Get Instant Help From 5000+ Experts For
question

Writing: Get your essay and assignment written from scratch by PhD expert

Rewriting: Paraphrase or rewrite your friend's essay with similar meaning at reduced cost

Editing:Proofread your work by experts and improve grade at Lowest cost

And Improve Your Grades
myassignmenthelp.com
loader
Phone no. Missing!

Enter phone no. to receive critical updates and urgent messages !

Attach file

Error goes here

Files Missing!

Please upload all relevant files for quick & complete assistance.

Guaranteed Higher Grade!
Free Quote
wave
Discover Archaeology: Investigating the Valle Perdido in South America
Answered

Background

In 2015 Discover Archaeology magazine received a funding request from well-known archaeologist Dr. Ivana Trowel, who wanted to investigate the history of human settlement in the Valle Perdido. The Valle Perdido is an isolated area in the Western cordillera of the Andes Mountains in South America. The magazine, aware of reports of pyramids and elaborate tombs in the region, provided her with research funds. The editors were confident that her work would result in dramatic photos and interesting discoveries that would grace the pages of Discover Archaeology. Unfortunately, Dr. Trowel disappeared mysteriously before her work could be completed. Her assistants, convinced that she was the victim of an ancient curse, all quit the project, changed careers and have refused any contact with magazine staff. All the magazine has to show for its generous research grant is Dr. Trowel’s field notes.

Below you will find summaries of the results of Dr. Trowel’s survey of the Valle Perdido and her excavations at the large site known locally as La Pirámide, which are drawn from e-mails she sent to Mr. M. Bellish, editor in chief of Discover Archaeology. There are also notes available regarding the skeletal remains Dr. Trowel recovered; they will be dealt with in your other assignment. The notes are followed by a sequence of questions that require you to interpret the information in the notes in the context of what you are learning in class and in the labs/tutorials.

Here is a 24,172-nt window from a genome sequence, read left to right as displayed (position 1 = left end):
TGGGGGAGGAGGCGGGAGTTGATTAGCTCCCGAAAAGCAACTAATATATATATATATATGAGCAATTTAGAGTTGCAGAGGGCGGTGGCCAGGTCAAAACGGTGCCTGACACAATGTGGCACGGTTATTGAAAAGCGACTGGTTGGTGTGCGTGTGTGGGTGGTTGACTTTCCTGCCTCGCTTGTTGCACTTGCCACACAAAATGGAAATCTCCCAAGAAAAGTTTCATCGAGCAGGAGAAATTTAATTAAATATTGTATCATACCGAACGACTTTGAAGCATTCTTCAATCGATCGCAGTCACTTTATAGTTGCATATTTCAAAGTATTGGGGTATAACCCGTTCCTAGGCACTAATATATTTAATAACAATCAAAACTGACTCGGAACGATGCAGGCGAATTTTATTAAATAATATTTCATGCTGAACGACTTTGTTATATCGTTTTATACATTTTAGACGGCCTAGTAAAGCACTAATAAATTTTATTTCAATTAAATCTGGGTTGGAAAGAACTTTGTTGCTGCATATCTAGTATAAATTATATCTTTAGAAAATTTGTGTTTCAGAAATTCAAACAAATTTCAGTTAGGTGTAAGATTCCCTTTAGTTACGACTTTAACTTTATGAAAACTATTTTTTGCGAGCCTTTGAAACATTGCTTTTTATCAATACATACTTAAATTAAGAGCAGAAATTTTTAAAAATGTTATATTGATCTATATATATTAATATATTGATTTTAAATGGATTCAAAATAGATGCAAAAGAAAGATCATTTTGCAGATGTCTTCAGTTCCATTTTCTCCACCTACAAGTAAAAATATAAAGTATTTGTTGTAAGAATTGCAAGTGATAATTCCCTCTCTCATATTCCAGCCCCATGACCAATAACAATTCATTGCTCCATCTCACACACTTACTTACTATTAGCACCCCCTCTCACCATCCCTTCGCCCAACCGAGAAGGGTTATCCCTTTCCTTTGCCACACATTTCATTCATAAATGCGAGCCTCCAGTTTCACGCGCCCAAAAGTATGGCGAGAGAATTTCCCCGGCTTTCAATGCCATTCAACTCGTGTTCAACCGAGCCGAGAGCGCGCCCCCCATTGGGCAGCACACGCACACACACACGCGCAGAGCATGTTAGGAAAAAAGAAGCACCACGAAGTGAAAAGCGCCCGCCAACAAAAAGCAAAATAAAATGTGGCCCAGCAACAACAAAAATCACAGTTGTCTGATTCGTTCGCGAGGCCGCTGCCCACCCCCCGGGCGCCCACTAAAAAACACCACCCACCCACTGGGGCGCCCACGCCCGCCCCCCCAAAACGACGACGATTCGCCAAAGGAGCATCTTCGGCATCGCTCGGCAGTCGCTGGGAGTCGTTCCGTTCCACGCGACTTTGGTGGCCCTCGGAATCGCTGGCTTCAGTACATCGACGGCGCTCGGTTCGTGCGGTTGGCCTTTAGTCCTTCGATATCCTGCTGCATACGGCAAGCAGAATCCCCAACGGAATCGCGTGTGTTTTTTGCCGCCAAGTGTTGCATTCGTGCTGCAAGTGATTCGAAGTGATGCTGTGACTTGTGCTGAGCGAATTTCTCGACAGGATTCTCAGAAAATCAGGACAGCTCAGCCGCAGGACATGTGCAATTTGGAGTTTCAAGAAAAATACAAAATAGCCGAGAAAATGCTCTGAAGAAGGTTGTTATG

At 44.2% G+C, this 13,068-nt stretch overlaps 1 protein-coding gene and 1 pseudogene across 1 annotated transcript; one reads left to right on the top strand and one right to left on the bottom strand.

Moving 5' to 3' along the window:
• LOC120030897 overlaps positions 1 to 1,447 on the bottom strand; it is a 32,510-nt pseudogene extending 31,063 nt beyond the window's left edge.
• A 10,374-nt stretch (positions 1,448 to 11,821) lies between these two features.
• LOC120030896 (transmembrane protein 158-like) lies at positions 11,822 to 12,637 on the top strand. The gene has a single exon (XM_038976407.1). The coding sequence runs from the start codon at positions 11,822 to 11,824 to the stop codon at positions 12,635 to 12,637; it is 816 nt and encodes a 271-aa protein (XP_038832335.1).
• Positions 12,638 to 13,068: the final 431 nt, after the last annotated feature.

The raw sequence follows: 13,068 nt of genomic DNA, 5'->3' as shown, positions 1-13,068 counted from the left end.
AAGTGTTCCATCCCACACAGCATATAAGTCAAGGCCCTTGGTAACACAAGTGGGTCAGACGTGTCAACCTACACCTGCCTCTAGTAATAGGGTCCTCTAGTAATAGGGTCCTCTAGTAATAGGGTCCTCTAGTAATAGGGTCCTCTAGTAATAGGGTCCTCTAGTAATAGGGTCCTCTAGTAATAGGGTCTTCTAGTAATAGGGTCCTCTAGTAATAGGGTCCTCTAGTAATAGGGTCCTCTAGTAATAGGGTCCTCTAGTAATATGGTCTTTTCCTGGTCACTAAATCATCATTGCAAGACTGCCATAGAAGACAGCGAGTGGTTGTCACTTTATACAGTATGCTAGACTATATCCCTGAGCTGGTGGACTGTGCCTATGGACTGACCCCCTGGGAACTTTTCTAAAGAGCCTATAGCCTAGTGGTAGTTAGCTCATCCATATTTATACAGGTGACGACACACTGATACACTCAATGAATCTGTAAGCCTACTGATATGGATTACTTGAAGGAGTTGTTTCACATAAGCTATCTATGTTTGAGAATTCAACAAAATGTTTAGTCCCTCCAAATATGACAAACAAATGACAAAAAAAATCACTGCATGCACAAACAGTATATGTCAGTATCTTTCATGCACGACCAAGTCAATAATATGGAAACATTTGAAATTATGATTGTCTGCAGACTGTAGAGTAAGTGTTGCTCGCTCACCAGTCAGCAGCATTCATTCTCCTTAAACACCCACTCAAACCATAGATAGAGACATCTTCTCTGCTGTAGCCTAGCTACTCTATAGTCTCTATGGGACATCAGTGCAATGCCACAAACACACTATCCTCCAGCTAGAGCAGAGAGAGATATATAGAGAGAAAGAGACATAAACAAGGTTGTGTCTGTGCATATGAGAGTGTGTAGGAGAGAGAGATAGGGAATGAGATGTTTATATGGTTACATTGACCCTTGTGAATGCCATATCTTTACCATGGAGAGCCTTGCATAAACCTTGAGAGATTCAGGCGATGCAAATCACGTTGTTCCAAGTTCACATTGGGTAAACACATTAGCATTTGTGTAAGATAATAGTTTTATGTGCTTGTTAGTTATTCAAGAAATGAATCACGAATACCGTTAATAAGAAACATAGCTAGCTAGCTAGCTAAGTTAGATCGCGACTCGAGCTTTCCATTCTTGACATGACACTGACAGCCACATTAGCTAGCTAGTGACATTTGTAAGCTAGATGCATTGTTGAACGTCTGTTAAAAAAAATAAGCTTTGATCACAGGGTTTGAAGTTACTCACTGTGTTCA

Based on 5 months of surveys by her 30 member team, Trowel believed there were four main stages of occupation in the Valle Perdido, which are summarized below. The dates for each period are estimates based on the timing of similar developments in neighbouring coastal areas. She documented a total of 30 sites, which are represented on the maps presented at the end of this section

Sites from this time period are small with few visible surface remains. They are identified by scatters of stone tools (spear heads, arrow heads etc.) and waste flakes from stone tool manufacture. There is no clear evidence of permanent dwellings on these sites, though some have stone hearths (fireplaces) and in some cases arrangements of rocks suggest wind breaks or hunting blinds. Where animal bones are visible, they are dominated by two species: guanaco and Andean Deer

Some sites from this period are very similar to Early Period sites. However, others are somewhat larger, and include the first evidence of adobe (mud brick) buildings. These larger sites include clusters of 3 to 10 rectangular single-room dwellings. All of the dwellings are of similar size and open onto a shared flat rectangular “patio” area, likely a shared space for group activities. On these sites, in addition to stone tools, pottery sherds are also common (white vessels with black decoration – “black on white ware”  a style that is not found in surrounding regions) and there are some examples of manos and metates (used for grinding plant foods such as maize). Food remains from these patio sites include guanaco and Andean Deer, and for the first time also llama and guinea pig bones and maize cobs. .